In which our Diva has been neglecting her blog again. Bad Diva. No cookie.
Watch: Being Human, the BBC series that sounds like the setup for a joke -- a werewolf, a vampire, and a ghost share a pink house in Bristol -- but is in fact one of the more brilliant things to hit my TV in years. Anyone who knows me knows that my favorites list has always included various supernatural dramas, but the main thing that sets this one apart is its intimate scope. No Chosen Ones, no cosmic prophecies, no apocalypse-of-the-week. Just three people who happen to have some extraordinary problems, building their own weird little family. Even when they do inevitably get caught up in larger circumstances, the focus remains on protecting that family. Saving the world is a bit out of their league, just as it is for the rest of us.
Like all good fantasy, it isn't really about monsters. It's about how life is frequently and drastically unfair, but we find ways to make it worthwhile anyway. And how what really matters is looking out for the people we love. The three mid-twenties stars -- Russell Tovey, Lenora Crichlow, and Aidan Turner -- are individually superb, and collectively a perfect storm of ensemble chemistry. And creator/writer Toby Whithouse (who has written, among other things, the milestone "School Reunion" episode that reintroduced Sarah Jane Smith to the revived Doctor Who) has a knack for defying cliche, and for acknowledging the absurdity in dramatic situations without lessening their impact. For those on this side of the pond, BBC America has already aired the first season, and has announced plans to run the second (which has just finished in the UK) and third (which will be starting production soon).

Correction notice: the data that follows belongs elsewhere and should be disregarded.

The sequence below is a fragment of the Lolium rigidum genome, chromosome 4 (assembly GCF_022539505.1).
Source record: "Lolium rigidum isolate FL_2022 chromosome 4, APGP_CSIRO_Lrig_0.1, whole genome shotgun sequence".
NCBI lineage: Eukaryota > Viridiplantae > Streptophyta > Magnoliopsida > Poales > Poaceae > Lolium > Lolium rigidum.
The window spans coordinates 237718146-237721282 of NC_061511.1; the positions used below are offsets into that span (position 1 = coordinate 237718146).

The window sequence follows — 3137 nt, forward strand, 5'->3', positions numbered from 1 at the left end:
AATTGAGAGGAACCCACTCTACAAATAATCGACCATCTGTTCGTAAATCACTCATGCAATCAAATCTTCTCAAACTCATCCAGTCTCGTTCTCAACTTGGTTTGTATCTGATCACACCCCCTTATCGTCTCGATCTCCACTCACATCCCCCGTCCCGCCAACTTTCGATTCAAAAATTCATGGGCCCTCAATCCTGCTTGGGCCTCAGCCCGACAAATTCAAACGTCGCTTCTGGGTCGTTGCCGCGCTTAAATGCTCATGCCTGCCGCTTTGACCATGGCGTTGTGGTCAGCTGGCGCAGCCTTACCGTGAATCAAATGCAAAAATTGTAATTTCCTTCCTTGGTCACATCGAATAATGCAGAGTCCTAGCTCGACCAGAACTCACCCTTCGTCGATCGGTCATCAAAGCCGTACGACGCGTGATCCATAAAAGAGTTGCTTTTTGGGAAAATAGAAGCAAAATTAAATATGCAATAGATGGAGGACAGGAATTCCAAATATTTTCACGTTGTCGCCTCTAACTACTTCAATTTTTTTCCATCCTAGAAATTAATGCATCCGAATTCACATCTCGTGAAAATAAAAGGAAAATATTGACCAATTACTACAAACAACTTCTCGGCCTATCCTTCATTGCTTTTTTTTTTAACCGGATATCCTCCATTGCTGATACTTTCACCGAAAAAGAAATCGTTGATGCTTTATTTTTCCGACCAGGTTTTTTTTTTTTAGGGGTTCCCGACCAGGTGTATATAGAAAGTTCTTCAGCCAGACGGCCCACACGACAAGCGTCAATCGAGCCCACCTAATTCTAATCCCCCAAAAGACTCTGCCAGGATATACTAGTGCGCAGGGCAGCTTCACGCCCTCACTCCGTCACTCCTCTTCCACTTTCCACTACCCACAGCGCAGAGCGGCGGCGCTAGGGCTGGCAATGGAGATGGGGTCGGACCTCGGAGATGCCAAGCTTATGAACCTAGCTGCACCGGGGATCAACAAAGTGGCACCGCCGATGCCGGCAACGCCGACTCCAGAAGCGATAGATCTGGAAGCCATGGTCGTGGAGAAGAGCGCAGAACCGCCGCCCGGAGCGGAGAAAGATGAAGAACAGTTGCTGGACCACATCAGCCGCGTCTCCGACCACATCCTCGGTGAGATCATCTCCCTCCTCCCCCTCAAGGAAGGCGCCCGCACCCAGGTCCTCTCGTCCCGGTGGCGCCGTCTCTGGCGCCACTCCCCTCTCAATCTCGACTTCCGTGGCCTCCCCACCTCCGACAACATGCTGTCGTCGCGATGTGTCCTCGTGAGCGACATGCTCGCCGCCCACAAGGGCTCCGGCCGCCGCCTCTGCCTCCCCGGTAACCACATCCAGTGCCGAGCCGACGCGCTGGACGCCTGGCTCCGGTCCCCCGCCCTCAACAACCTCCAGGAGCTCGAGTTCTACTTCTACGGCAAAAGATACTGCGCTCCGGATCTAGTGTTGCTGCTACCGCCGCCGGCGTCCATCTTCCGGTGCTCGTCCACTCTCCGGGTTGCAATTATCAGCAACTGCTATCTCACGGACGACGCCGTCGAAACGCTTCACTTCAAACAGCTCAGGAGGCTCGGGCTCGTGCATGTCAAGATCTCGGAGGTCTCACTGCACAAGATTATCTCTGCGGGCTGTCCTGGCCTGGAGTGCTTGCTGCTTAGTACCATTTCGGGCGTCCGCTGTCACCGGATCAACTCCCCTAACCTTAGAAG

Eat: It's the time of year again for my two greatest vices: Cadbury's Creme Eggs and Thin Mint Girl Scout cookies. I've already stocked up on the former, stashing boxes in odd corners of the freezer to be rediscovered throughout the year. The latter have thus far eluded me. At this rate I'm going to have to start going from grocery store to grocery store until I spot a table of earnest little girls. I need my fix!
Read: Currently I'm in the middle of Derek Parker's lively biography of Nell Gwyn, the most famous mistress of the famously randy Charles II. It's unpretentious, full of all kinds of cool incidentals about Restoration theatre, and generally a very enjoyable read.
Listen: The other day, my mental soundtrack randomly started running Clara and Fabrizio's soaring duet that closes the first act of The Light in the Piazza, so I've been playing the cast album a lot. Still bowled over every time by the heartfelt performances and the utter beauty of the score. Still cry at two or three points every single time. If there's a "the" Broadway composer of this generation, Adam Guettel is probably it.